driver submission. I've already posted a couple of messages regarding
those issues (I don't have the knowledge to decide about the low-level
aspects of the device or the kernel API itself) and contacted with
Daniel and Diego, so =CD think that it's close to get in (linux-next, I
guess) if the list members don't have further comments.

If you need help packaging (I think that you are the "future" maintainer
for those Debian packages, am I right?), I have some basic experience
with it, so don't feel alone, I can help if required

Best regards,
--=20
L. Alberto Gim=E9nez
JabberID agimenez@jabber.sysvalve.es
GnuPG key ID 0x3BAABDE1


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Old 04-04-2010, 11:32 AM
Petter Reinholdtsen
 
Default Proposal: Automatic selection of hardware specific packages

[Julian Andres Klode]
> Ubuntu developed a tool called 'jockey' for installing hardware
> drivers. There is an ITP for it in Bug #436722. Jockey is in my
> opinion the best place to do something like this. I CCed Martin
> Pitt, the developer of jockey (and quoted the remaining parts of the
> email in case he did not read the original one).

Yes, it was a nice tool. I tested it for the first time a few weeks
ago.

I noticed in #436722 that Martin Pitt was positive to shared
maintenance. What is holding you from uploading the package to
Debian? The ITP haven't seen any progress for a long time.

Note that I GUI tool would be nice for the non-free stuff, but would
be a bad idea for other hardware specific packages like RAID
administration tools. For this, I would like to integrate something
like discover-pkginstall into the hwsetup package in debian-installer,
to make sure hardware specific packages are automatically installed
when it make sense.

Happy hacking,
--
Petter Reinholdtsen


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Old 04-04-2010, 11:37 AM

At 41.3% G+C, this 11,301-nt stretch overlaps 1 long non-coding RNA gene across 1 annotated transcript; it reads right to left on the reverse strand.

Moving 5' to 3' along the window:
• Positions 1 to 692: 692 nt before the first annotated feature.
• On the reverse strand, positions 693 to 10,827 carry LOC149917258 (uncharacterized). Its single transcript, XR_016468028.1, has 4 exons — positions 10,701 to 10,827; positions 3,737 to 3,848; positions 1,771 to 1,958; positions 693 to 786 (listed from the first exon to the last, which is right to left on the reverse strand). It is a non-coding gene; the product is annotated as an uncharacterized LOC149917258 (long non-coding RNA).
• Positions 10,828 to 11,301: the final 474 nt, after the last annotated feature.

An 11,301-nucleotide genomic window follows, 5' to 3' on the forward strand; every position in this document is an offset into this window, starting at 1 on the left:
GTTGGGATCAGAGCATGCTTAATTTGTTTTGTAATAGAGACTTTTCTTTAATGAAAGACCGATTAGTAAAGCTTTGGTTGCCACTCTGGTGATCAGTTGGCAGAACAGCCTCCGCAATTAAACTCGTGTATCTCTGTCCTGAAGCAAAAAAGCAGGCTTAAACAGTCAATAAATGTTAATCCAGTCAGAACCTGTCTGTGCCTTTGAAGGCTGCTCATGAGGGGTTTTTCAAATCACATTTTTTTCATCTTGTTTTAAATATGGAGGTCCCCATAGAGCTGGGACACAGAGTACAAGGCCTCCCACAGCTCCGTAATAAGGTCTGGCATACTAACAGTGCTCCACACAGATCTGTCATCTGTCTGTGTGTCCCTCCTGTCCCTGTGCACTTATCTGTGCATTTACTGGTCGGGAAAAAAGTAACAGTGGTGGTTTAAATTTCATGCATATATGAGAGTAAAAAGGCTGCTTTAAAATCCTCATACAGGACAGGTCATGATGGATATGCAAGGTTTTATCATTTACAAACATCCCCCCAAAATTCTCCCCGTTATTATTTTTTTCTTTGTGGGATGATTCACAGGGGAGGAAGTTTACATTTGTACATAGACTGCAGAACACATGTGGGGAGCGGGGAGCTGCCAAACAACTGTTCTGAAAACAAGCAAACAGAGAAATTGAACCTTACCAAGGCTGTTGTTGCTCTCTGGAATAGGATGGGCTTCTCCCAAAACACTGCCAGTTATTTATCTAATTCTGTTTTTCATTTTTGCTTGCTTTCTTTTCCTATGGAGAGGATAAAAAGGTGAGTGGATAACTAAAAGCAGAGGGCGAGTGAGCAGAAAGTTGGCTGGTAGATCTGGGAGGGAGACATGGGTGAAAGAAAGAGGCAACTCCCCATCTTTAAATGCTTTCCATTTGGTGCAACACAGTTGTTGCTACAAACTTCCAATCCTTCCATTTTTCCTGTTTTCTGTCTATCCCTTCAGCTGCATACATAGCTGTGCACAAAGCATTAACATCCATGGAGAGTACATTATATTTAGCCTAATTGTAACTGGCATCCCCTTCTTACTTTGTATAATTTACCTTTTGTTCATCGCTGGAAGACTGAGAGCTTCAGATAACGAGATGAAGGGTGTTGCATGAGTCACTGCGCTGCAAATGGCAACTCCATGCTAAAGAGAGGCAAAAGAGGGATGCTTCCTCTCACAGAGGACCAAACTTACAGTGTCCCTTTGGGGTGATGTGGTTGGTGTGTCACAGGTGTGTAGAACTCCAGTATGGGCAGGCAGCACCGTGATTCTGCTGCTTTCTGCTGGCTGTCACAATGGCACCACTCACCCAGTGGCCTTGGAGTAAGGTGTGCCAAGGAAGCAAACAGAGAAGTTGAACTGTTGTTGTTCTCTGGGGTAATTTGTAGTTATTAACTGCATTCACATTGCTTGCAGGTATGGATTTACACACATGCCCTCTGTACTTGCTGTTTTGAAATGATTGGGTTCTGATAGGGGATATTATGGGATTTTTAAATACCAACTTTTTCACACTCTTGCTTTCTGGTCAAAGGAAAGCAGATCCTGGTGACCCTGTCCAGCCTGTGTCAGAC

Obey Arthur Liu
 
Default Proposal: Automatic selection of hardware specific packages

Hi,

If you actually want a student to look at your proposal, please put it
on the wiki
http://wiki.debian.org/gsoc

Cheers

Arthur

On Sun, Apr 4, 2010 at 1:32 PM, Petter Reinholdtsen <pere@hungry.com> wrote:
>
> [Julian Andres Klode]
>> Ubuntu developed a tool called 'jockey' for installing hardware
>> drivers. There is an ITP for it in Bug #436722. Jockey is in my
>> opinion the best place to do something like this. I CCed Martin
>> Pitt, the developer of jockey (and quoted the remaining parts of the
>> email in case he did not read the original one).
>
> Yes, it was a nice tool. *I tested it for the first time a few weeks
> ago.
>
> I noticed in #436722 that Martin Pitt was positive to shared
> maintenance. *What is holding you from uploading the package to
> Debian? *The ITP haven't seen any progress for a long time.
>
> Note that I GUI tool would be nice for the non-free stuff, but would
> be a bad idea for other hardware specific packages like RAID
> administration tools. *For this, I would like to integrate something
> like discover-pkginstall into the hwsetup package in debian-installer,
> to make sure hardware specific packages are automatically installed
> when it make sense.
>
> Happy hacking,
> --
> Petter Reinholdtsen
>
>
> --
> To UNSUBSCRIBE, email to debian-devel-REQUEST@lists.debian.org
> with a subject of "unsubscribe". Trouble? Contact listmaster@lists.debian.org
> Archive: http://lists.debian.org/2flhbnrxxkm.fsf@login2.uio.no
>
>